Objective: To investigate whether simple and noninvasive measurement of N-terminal pro-brain natriuretic peptide (NT-proBNP) and/or C-reactive protein (CRP) can predict perioperative major cardiovascular event (PMCE). Design: Prospective, single-centre, cohort study. Setting: A 1900-bed tertiary-care university hospital in Seoul, Korea Design and patients: The predictive power of NT-proBNP, CRP and Revised Cardiac Risk Index (RCRI) for the risk of PMCE (myocardial infarction, pulmonary oedema or cardiovascular death) were evaluated from a prospective cohort of 2054 elective major non-cardiac surgery patients. Optimal cut-off values were derived from receiver operating characteristic curve (ROC) analysis. Main outcome measurement: PMCE (myocardial infarction, pulmonary oedema or cardiovascular death) within postoperative 30 days. Results: PMCE developed in a total of 290 patients (14.1%). Each increasing quartile of NT-proBNP or CRP level was associated with a greater risk of PMCE after adjustment for traditional clinical risk factors. The relative risk (RR) of highest versus lowest quartile was 5.2 for NT-proBNP (p<0.001) and 3.7 for CRP (p<0.001). Both NT-proBNP (cut-off = 301 ng/l) and CRP (cut-off = 3.4 mg/l) predicted PMCE better than RCRI (cut-off = 2) by ROC analysis (p<0.001). Moreover, the predictive power of RCRI (adjusted RR = 1.5) could be improved significantly by addition of CRP and NT-proBNP to RCRI (adjusted RR 4.6) (p<0.001). Conclusions: High preoperative NT-proBNP or CRP is a strong and independent predictor of perioperative major cardiovascular event in non-cardiac surgery. The predictive power of current clinical risk evaluation system would be strengthened by these biomarkers.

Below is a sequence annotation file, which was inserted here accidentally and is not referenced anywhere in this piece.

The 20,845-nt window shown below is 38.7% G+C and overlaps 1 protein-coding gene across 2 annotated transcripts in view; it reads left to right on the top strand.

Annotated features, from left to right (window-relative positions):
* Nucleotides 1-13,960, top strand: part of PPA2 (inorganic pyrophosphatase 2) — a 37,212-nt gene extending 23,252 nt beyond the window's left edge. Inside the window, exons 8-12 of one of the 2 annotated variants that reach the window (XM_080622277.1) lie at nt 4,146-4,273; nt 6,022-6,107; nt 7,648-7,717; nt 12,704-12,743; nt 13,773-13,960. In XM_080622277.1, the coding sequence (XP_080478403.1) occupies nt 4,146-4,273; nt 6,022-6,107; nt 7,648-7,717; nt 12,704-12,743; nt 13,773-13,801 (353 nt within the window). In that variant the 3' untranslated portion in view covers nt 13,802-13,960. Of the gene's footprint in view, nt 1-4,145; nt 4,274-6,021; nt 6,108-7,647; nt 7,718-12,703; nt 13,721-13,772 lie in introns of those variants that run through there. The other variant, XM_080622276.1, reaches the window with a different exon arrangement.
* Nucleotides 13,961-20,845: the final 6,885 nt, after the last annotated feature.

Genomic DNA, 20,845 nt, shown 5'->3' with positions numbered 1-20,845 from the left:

ASJC Scopus subject areas
- Cardiology and Cardiovascular Medicine